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A plant patent protects new varieties of asexually reproduced plants such as roses and fruit per 35 U.S. Code §§ 161–164 (1994). Asexual reproduction means growing a genetically identical plant without the use of seeds. Eligible applications for plant patents include those reproduced by grafting, budding, or cutting. These may include cultivating different types of plants to produce mutants or hybrids and also newly found seedlings. Plant patents may not be granted for naturally occurring plants.
The letters “PP” appear before a plant patent number on a patent document found in the USPTO online patent databases locate at https://www.uspto.gov/. For keyword OCR searching by names or words of legacy plant patent before 1976, the RUSS plant patent search beta site also offers links to the USPTO site: https://historicip.com/patents/plants/search.php. Plant patent illustrations found on the USPTO patent database are published in black and white. You must visit a Patent & Trademark Resource Center (PTRC) library onsite to access color images of plant patents. Otherwise, some U.S. plant patents have been digitized and made available online by two PTRC libraries listed below.
The USPTO provides an insightful guide entitled General Information About 35 U.S.C. 161 Plant Patents.
In addition, some plants may be protected with utility patents, 35 U.S. Code §§ 111 (101, 102, 103, 112) or the Plant Variety Protection Act (PVPA), 7 U.S. Code §§ 2321 et seq.—Plant Variety Protection Act; also see USDA site for details at https://www.ams.usda.gov/rules-regulations/pvpa.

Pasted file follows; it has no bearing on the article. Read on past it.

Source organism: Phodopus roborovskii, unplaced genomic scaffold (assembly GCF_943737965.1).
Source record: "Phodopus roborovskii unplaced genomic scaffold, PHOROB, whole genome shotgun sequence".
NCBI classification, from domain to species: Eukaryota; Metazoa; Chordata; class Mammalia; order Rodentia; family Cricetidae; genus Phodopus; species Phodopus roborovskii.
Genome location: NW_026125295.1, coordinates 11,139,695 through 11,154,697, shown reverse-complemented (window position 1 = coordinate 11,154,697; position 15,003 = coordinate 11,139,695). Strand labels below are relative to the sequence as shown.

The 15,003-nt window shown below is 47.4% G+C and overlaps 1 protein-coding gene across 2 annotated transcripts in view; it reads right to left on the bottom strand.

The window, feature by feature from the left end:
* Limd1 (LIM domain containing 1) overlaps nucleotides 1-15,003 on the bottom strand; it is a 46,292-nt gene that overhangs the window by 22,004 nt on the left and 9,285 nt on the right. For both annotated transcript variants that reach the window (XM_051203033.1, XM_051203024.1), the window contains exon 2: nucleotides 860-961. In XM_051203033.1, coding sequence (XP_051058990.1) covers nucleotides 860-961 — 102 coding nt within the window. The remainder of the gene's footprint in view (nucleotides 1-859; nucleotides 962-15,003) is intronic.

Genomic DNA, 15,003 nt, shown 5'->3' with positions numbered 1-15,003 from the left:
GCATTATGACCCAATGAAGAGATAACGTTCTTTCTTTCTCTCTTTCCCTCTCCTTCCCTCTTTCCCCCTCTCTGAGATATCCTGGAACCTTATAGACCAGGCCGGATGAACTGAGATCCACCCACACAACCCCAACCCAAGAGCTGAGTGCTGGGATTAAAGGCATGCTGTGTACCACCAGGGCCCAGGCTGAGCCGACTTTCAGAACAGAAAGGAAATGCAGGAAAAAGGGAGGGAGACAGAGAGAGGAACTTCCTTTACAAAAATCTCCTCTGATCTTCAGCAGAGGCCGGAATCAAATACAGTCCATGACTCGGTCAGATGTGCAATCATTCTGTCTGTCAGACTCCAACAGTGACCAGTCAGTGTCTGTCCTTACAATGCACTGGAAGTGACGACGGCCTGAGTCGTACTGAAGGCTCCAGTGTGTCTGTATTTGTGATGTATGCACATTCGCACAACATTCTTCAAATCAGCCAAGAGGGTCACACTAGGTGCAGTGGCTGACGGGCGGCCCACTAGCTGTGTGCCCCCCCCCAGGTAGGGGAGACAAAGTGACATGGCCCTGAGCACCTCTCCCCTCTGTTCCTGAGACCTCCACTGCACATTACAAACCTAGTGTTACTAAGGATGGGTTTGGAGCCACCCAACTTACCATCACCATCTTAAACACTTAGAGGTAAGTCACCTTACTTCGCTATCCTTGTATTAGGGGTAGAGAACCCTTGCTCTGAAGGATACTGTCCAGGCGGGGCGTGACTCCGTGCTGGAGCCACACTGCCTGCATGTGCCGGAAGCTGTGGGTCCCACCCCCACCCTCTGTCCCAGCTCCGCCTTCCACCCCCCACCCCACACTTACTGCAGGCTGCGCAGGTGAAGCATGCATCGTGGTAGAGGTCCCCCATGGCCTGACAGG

Both a utility patent and a plant patent could support the same invention, provided each patent deals with different subject matter. A design patent could supplement a plant patent if the new plant has a unique appearance. Plant patent protection lasts for up to twenty years. Richard Stim answers question: Can I Patent a Plant, Fruit, Seed, or Other Growing Thing? at the Nolo legal encyclopedia site.
The Linda Porter Rose (PP 1,507) is a distinguished example of a famous plant patent by rose breeder Pedro Dot of Barcelona, Spain patented August 28, 1956. It was assigned to Linda’s famous husband, Great American Songbook composer Cole Porter, in memory of her passing.
The following PTRC libraries provide special plant patent image databases, to access full color images virtually of some U.S. plant patents:
University of Maryland Libraries – Digital Collections
Color plant patent images back to June 2008 https://digital.lib.umd.edu/plantpatents
New York Public Library – US Patents: Index to Plant Patent Color Images
Color plant patent images from April 17, 2012 to the present https://www.nypl.org/collections/nypl-recommendations/guides/plant-patents-2012
PTRC Libraries offer plant patents to review for your research and development needs. Locate PTRC nearest you at https://www.uspto.gov/learning-and-resources/support-centers/patent-and-trademark-resource-centers-ptrc/ptrc-locations.